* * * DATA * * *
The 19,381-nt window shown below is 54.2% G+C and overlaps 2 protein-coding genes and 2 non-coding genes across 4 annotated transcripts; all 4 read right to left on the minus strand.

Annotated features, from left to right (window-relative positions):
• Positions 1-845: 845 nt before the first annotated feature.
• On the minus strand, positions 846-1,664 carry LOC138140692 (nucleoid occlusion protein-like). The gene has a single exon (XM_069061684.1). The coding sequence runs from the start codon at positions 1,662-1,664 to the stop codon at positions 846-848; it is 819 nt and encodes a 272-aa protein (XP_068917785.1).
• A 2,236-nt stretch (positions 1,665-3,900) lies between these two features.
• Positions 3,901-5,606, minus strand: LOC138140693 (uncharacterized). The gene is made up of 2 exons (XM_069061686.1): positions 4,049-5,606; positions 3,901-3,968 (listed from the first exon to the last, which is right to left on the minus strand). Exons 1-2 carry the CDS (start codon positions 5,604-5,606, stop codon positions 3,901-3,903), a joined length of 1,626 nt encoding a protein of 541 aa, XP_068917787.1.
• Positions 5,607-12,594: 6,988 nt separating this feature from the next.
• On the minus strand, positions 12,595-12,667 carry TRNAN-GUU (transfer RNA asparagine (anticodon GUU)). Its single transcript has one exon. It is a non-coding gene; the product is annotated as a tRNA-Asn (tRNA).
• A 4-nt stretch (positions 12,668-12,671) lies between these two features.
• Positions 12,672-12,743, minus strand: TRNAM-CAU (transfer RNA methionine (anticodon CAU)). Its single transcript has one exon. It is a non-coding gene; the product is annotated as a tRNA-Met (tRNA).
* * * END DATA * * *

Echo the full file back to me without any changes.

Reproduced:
The 19,381-nt window shown below is 54.2% G+C and overlaps 2 protein-coding genes and 2 non-coding genes across 4 annotated transcripts; all 4 read right to left on the minus strand.

Annotated features, from left to right (window-relative positions):
• Positions 1-845: 845 nt before the first annotated feature.
• On the minus strand, positions 846-1,664 carry LOC138140692 (nucleoid occlusion protein-like). The gene has a single exon (XM_069061684.1). The coding sequence runs from the start codon at positions 1,662-1,664 to the stop codon at positions 846-848; it is 819 nt and encodes a 272-aa protein (XP_068917785.1).
• A 2,236-nt stretch (positions 1,665-3,900) lies between these two features.
• Positions 3,901-5,606, minus strand: LOC138140693 (uncharacterized). The gene is made up of 2 exons (XM_069061686.1): positions 4,049-5,606; positions 3,901-3,968 (listed from the first exon to the last, which is right to left on the minus strand). Exons 1-2 carry the CDS (start codon positions 5,604-5,606, stop codon positions 3,901-3,903), a joined length of 1,626 nt encoding a protein of 541 aa, XP_068917787.1.
• Positions 5,607-12,594: 6,988 nt separating this feature from the next.
• On the minus strand, positions 12,595-12,667 carry TRNAN-GUU (transfer RNA asparagine (anticodon GUU)). Its single transcript has one exon. It is a non-coding gene; the product is annotated as a tRNA-Asn (tRNA).
• A 4-nt stretch (positions 12,668-12,671) lies between these two features.
• Positions 12,672-12,743, minus strand: TRNAM-CAU (transfer RNA methionine (anticodon CAU)). Its single transcript has one exon. It is a non-coding gene; the product is annotated as a tRNA-Met (tRNA).